So what is the use of an impression? Well, if you’re trying to just make people aware, then getting a whole lot of impressions is great. It means your brand is being put in front of a very large group of targeted individuals who might think of your brand next time they need your product or service.
You probably know that a high click-through-rate is good, but what is it? The click-through rate is the percentage of clicks an advertisement gets compared to the number of impressions it earns. In other words, out of the people that saw your ad, how many of them clicked on it.
If your ads have a high click-through rate, it means they’re relevant to their placement and keywords. They’ve been put in locations that caused a lot of people to click on them, and they are relevant to people searching for what you’re advertising.
Metrics for Both Ads and Website Success
As I stated before, traffic doesn’t equal money. That’s where conversions come in. Conversions don’t always measure money, but they do represent your goals. If your goal is to sell a product, then the sale is your conversion. Conversions can be anything from contact form submissions to email newsletter subscriptions.
The conversion rate is defined by the percentage of conversions an advertisement gets compared to the number of clicks it receives. So an ad that is clicked a lot, but doesn’t yield a lot of conversions would have a low conversion rate.
The definition of a successful conversion rate depends on the nature of your business. If you’re getting a whole lot of traffic, but not getting any conversions, it could be a sign you need to reassess your strategy. That being said, high-quality traffic is still very important to most brand marketing strategies. High-quality content the drives traffic helps build an audience, trust, and authority. With all that in place, you’re put in a position where it’s much easier to sell to your audience.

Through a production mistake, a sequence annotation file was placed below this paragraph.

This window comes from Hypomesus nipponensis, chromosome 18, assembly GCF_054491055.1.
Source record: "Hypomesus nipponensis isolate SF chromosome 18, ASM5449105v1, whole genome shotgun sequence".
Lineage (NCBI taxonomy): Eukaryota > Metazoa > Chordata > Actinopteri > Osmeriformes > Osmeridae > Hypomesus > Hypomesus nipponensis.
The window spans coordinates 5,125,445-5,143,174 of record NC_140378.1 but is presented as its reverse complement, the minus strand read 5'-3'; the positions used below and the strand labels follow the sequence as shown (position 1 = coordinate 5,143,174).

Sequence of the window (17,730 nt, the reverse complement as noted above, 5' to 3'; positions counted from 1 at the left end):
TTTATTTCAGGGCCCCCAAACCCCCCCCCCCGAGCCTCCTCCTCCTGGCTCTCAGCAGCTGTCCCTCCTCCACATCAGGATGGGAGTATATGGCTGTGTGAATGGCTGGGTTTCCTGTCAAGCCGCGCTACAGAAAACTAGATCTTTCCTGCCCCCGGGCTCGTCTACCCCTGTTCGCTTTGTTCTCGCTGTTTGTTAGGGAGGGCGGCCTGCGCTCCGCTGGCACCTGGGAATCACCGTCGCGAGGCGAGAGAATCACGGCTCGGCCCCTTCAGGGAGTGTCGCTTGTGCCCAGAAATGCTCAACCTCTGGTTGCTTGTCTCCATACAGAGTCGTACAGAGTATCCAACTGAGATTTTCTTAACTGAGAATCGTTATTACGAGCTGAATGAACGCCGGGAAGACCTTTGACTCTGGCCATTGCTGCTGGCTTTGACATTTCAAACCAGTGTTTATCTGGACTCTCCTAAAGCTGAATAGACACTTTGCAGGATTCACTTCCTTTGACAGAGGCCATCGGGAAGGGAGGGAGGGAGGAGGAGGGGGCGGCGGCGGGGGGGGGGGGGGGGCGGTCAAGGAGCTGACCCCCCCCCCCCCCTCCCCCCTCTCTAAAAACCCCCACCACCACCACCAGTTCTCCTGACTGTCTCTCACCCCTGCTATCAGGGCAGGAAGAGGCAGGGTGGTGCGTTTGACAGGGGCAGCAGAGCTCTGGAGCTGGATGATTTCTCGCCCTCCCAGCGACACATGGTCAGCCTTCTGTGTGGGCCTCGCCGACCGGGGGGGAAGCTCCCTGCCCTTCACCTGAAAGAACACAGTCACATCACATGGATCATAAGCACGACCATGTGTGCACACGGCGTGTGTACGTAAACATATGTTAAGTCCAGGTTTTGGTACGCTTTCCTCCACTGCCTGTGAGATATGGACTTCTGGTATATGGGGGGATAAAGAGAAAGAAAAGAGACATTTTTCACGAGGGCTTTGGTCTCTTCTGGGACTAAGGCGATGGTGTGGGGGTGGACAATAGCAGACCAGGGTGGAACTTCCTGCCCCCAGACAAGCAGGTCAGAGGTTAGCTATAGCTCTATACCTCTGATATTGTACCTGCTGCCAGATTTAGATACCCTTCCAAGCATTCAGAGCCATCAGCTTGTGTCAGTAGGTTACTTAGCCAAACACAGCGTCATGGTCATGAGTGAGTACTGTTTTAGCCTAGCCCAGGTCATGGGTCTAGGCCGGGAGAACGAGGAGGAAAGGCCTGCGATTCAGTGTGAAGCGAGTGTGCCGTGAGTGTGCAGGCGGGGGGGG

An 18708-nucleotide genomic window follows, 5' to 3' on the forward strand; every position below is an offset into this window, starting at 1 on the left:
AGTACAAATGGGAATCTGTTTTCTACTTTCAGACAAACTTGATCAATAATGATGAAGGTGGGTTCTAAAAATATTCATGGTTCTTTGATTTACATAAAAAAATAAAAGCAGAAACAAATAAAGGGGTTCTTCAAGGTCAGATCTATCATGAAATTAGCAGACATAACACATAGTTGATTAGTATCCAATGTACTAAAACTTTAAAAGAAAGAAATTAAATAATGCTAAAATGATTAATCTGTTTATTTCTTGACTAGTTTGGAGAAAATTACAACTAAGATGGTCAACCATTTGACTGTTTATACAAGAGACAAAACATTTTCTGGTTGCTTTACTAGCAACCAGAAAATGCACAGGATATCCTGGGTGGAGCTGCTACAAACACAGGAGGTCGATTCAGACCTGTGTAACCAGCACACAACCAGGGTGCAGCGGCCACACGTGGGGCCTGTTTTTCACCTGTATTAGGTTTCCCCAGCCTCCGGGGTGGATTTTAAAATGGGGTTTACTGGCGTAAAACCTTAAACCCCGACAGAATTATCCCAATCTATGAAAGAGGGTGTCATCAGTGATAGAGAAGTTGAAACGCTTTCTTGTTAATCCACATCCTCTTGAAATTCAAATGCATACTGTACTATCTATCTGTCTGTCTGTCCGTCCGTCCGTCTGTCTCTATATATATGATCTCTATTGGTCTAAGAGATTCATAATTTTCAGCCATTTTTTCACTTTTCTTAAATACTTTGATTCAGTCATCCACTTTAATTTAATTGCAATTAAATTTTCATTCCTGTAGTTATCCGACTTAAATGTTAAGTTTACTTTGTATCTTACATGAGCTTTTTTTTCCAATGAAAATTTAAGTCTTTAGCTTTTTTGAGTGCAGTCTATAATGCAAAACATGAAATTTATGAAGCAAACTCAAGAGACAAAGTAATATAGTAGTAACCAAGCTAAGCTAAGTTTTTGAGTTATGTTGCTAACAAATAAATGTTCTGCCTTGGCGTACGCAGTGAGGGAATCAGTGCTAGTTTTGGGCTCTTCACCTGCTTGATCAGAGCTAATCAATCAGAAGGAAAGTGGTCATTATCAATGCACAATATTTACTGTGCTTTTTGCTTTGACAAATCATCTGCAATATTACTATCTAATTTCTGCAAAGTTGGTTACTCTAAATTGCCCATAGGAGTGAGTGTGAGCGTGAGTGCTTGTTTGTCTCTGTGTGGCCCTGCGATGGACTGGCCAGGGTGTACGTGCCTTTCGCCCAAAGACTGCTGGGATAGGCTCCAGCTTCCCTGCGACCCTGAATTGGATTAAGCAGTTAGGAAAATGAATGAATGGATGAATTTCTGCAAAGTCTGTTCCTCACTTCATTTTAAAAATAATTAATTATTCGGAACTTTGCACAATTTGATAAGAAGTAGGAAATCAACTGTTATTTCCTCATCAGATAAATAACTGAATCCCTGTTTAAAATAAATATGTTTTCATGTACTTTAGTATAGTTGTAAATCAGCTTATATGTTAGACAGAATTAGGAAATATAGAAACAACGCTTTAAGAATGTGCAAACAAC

Conversions are important for measuring both ad and website success. You can measure the conversion rate from different sources. If your ads are generating 50% of your traffic, but social media posts are generating 90% of your conversions, you might want to rethink your strategy.
Keywords and Rankings
Keywords tell the search engine what your web page is about. They’re the words that you put in your content and advertise to match people’s searches.
Keywords can vary from very broad 1-2 word phrases like “accident attorney”, to 3-5 word long tail phrases such as “car accident attorney Harrisonburg, VA”.
When it comes to keywords, it’s all about what people are searching to find you.
Your search engine ranking represents your website or ad placement on search engine results pages (SERPs). While many factors play into your search engine ranking, you get placed based on the keywords being searched. You may rank really high on the SERP for one keyword, but really low for another that’s important to your business.
With 80% of Google searches ending in the first 5 search results, you’ve got to make sure you’re ranking well for the keywords important to your business.
Know Your Stats
While this is a very broad overview of site analytics, hopefully, it tells you a little more about what the numbers in your analytics reports and website dashboard mean to the success of your business.
There are so many ways that you can break down site statistics, but the statistics highlighted above are the big picture numbers that really matter.
When you’re confident about your data, you can be confident about your future marketing decisions.
Promote With Confidence
At Immerge, we build digital marketing strategies for success, and that means we pay attention to the numbers. We’ll make sure you know what your website metrics are and how they are impacting your business.